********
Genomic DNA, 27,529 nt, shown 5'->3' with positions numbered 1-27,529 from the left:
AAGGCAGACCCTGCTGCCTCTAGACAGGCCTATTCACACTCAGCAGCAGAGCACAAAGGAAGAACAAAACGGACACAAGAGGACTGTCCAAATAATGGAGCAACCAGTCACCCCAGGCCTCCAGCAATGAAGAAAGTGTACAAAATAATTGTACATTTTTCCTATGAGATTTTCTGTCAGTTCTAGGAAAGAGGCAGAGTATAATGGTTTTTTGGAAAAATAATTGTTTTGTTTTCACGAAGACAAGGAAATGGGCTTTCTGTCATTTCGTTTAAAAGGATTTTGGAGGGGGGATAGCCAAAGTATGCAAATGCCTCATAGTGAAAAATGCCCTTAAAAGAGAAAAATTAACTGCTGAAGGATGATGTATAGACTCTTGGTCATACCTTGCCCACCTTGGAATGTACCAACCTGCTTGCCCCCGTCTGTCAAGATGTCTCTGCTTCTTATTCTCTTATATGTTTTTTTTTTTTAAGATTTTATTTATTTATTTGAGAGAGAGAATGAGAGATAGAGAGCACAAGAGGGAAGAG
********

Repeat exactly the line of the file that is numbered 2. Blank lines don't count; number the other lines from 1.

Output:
AAGGCAGACCCTGCTGCCTCTAGACAGGCCTATTCACACTCAGCAGCAGAGCACAAAGGAAGAACAAAACGGACACAAGAGGACTGTCCAAATAATGGAGCAACCAGTCACCCCAGGCCTCCAGCAATGAAGAAAGTGTACAAAATAATTGTACATTTTTCCTATGAGATTTTCTGTCAGTTCTAGGAAAGAGGCAGAGTATAATGGTTTTTTGGAAAAATAATTGTTTTGTTTTCACGAAGACAAGGAAATGGGCTTTCTGTCATTTCGTTTAAAAGGATTTTGGAGGGGGGATAGCCAAAGTATGCAAATGCCTCATAGTGAAAAATGCCCTTAAAAGAGAAAAATTAACTGCTGAAGGATGATGTATAGACTCTTGGTCATACCTTGCCCACCTTGGAATGTACCAACCTGCTTGCCCCCGTCTGTCAAGATGTCTCTGCTTCTTATTCTCTTATATGTTTTTTTTTTTTAAGATTTTATTTATTTATTTGAGAGAGAGAATGAGAGATAGAGAGCACAAGAGGGAAGAG